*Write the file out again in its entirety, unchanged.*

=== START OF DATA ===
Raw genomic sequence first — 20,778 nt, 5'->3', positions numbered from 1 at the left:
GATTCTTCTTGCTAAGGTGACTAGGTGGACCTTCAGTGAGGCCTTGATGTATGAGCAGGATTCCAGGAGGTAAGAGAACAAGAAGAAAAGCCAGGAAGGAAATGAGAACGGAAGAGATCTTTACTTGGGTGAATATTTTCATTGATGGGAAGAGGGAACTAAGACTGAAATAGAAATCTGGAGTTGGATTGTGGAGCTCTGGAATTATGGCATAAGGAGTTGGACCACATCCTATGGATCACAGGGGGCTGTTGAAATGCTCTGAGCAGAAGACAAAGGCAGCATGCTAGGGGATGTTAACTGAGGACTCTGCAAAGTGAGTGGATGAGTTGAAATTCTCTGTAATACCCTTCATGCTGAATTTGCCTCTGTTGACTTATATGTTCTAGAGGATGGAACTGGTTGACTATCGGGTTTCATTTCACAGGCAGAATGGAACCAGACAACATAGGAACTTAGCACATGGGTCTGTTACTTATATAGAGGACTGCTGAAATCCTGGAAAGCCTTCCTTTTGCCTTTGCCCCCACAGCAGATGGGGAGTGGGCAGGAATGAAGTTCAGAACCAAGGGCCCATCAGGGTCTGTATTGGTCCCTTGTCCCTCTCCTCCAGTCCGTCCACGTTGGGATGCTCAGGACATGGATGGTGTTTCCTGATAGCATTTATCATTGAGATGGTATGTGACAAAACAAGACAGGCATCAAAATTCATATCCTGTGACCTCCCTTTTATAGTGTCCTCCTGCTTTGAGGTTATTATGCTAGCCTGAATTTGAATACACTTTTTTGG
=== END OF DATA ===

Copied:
Raw genomic sequence first — 20,778 nt, 5'->3', positions numbered from 1 at the left:
GATTCTTCTTGCTAAGGTGACTAGGTGGACCTTCAGTGAGGCCTTGATGTATGAGCAGGATTCCAGGAGGTAAGAGAACAAGAAGAAAAGCCAGGAAGGAAATGAGAACGGAAGAGATCTTTACTTGGGTGAATATTTTCATTGATGGGAAGAGGGAACTAAGACTGAAATAGAAATCTGGAGTTGGATTGTGGAGCTCTGGAATTATGGCATAAGGAGTTGGACCACATCCTATGGATCACAGGGGGCTGTTGAAATGCTCTGAGCAGAAGACAAAGGCAGCATGCTAGGGGATGTTAACTGAGGACTCTGCAAAGTGAGTGGATGAGTTGAAATTCTCTGTAATACCCTTCATGCTGAATTTGCCTCTGTTGACTTATATGTTCTAGAGGATGGAACTGGTTGACTATCGGGTTTCATTTCACAGGCAGAATGGAACCAGACAACATAGGAACTTAGCACATGGGTCTGTTACTTATATAGAGGACTGCTGAAATCCTGGAAAGCCTTCCTTTTGCCTTTGCCCCCACAGCAGATGGGGAGTGGGCAGGAATGAAGTTCAGAACCAAGGGCCCATCAGGGTCTGTATTGGTCCCTTGTCCCTCTCCTCCAGTCCGTCCACGTTGGGATGCTCAGGACATGGATGGTGTTTCCTGATAGCATTTATCATTGAGATGGTATGTGACAAAACAAGACAGGCATCAAAATTCATATCCTGTGACCTCCCTTTTATAGTGTCCTCCTGCTTTGAGGTTATTATGCTAGCCTGAATTTGAATACACTTTTTTGG